thelastgoodname: On courtesy, community, and creativity — "But this is the regular problem in creative fandom: are we primarily a community, or are we primarily creators? If it's former, then yes, respect matters; respect for the community, the members of the community, and for the community's standards, is possibly the most important thing that matters. But if we're a bunch of people making neat stuff — and we care about good grammar and proper citations and stylistic issues — then you don't need to ask permission (but you should always cite)."
lightgetsin: On courtesy, community, and creativity — "So okay, we’re a community, and we have rules. One of which is that it’s polite to ask. I’m totally fine with that, but I would like to point out that it implies a few interesting things. Like that it is necessary to be polite to community members, but perfectly acceptable to be rude by this definition to non-members – pro authors. We are nice to our friends but rude to strangers, because strangers can sue us if they really want, but we’ve got to live with our friends every day."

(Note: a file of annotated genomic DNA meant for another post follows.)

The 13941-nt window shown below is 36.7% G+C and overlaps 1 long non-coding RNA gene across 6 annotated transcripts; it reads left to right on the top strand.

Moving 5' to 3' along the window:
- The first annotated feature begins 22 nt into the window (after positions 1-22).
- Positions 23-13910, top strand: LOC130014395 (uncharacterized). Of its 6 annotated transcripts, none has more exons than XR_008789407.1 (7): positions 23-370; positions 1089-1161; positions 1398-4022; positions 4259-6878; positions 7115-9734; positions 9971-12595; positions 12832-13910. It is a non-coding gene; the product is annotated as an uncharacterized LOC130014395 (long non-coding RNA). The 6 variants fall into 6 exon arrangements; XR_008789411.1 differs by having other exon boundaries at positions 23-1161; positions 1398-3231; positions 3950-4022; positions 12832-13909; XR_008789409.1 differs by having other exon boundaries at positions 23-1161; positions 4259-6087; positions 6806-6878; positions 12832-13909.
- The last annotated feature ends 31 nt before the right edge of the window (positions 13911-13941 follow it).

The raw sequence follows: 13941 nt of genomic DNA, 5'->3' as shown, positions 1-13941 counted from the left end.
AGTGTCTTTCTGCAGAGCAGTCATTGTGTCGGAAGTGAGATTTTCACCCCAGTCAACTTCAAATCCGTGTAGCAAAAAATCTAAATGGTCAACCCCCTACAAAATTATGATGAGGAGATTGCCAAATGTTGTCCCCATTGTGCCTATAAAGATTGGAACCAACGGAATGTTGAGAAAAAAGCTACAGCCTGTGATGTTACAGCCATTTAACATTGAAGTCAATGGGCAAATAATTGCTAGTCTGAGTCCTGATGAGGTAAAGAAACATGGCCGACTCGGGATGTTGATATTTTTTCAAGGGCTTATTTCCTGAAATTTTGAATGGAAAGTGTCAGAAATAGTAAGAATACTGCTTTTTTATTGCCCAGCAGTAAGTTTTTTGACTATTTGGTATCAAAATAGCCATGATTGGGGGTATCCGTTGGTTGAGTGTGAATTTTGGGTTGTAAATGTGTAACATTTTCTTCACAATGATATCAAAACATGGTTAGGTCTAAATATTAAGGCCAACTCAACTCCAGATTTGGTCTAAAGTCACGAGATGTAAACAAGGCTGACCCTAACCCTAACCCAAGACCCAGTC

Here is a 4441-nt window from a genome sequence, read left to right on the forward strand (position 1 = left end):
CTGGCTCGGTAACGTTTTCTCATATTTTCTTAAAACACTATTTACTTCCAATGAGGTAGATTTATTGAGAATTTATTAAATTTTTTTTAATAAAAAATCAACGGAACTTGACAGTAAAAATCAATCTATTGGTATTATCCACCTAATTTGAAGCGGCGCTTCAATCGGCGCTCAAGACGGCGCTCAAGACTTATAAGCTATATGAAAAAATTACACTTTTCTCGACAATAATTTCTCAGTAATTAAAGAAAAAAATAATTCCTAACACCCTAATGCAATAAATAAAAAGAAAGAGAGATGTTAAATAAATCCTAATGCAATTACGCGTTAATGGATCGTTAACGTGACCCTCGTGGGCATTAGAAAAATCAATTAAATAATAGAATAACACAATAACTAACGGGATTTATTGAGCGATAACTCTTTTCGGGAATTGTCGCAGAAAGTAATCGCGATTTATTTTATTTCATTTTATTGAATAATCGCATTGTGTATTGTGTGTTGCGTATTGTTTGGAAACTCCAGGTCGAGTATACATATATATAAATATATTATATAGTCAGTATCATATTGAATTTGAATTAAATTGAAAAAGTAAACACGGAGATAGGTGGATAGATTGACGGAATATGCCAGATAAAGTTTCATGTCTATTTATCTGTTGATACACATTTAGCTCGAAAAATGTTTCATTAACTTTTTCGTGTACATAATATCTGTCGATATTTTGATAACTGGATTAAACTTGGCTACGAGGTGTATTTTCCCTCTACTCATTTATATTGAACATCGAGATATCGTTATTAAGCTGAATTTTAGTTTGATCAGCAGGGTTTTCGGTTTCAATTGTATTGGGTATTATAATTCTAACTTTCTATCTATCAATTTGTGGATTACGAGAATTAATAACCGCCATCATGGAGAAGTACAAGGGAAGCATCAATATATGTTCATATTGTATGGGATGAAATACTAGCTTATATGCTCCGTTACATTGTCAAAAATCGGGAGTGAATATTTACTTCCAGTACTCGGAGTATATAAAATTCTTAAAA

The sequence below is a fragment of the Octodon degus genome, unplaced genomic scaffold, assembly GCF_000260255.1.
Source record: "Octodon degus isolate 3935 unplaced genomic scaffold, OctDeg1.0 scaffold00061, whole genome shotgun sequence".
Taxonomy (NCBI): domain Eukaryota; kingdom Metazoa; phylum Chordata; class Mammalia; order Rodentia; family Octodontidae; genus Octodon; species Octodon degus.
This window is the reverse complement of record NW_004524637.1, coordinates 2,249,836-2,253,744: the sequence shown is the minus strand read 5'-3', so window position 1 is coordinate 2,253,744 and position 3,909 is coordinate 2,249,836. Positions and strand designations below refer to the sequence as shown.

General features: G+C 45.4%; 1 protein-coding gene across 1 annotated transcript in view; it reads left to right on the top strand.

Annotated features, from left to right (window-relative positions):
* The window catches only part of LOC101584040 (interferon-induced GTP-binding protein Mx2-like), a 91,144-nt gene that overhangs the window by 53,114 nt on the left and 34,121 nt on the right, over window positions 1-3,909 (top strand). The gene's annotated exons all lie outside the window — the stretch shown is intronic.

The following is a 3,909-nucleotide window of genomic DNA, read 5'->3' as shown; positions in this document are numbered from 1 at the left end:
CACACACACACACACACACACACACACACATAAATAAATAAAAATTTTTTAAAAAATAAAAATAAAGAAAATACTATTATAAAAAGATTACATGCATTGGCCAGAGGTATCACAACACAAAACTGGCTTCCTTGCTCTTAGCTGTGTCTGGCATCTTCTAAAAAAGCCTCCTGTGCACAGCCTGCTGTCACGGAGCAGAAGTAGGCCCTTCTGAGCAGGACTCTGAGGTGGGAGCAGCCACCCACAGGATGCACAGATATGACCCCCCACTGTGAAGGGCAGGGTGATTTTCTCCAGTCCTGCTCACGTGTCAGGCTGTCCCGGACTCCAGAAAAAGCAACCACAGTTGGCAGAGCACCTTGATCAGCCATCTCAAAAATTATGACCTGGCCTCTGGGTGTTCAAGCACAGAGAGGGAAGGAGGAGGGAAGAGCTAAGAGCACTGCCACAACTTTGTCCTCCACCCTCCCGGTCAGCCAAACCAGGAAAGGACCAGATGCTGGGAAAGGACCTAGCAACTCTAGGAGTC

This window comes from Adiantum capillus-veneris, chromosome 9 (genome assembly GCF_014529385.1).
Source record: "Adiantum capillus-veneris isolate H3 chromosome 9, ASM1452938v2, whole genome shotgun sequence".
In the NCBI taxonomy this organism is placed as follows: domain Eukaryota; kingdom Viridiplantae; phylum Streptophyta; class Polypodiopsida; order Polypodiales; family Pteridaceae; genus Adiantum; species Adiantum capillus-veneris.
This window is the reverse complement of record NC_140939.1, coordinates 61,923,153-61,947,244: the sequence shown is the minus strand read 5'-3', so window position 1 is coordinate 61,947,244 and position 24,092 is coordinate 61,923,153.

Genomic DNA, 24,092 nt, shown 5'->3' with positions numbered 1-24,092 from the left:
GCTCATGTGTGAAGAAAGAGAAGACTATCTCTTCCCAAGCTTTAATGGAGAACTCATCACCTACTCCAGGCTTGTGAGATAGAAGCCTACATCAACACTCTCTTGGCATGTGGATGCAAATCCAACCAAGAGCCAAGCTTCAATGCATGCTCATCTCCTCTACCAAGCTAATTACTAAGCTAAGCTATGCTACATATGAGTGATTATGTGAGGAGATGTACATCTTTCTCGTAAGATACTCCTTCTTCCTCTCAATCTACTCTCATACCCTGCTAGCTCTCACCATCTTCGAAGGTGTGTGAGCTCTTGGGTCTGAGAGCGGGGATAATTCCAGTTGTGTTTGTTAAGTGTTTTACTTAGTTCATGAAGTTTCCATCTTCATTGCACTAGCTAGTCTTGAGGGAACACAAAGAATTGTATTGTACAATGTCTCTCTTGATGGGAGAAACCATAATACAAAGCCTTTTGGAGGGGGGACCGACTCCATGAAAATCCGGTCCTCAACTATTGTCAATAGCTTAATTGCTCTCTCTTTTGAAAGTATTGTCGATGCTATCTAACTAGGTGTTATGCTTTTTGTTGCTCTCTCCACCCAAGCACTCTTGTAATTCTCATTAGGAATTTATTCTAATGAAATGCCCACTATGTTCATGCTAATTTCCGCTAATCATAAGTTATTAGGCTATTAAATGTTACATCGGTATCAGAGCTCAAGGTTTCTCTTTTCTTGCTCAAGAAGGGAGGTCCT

dracostella: Why must an author ask for permission? — "If specifically asked, I am certain that most of the creators and writers of SGA would not explicitly give permission to the works are written based on their writing. So, what makes fan fiction different? Is it because there is a good possibility that a writer of fan fiction will actually respond to an inquiry? Is it a matter of accessibility? Accessibility as in that a fan fiction writer will more likely say "yes" or "no", where as someone like J.K. Rowling will simply never respond?"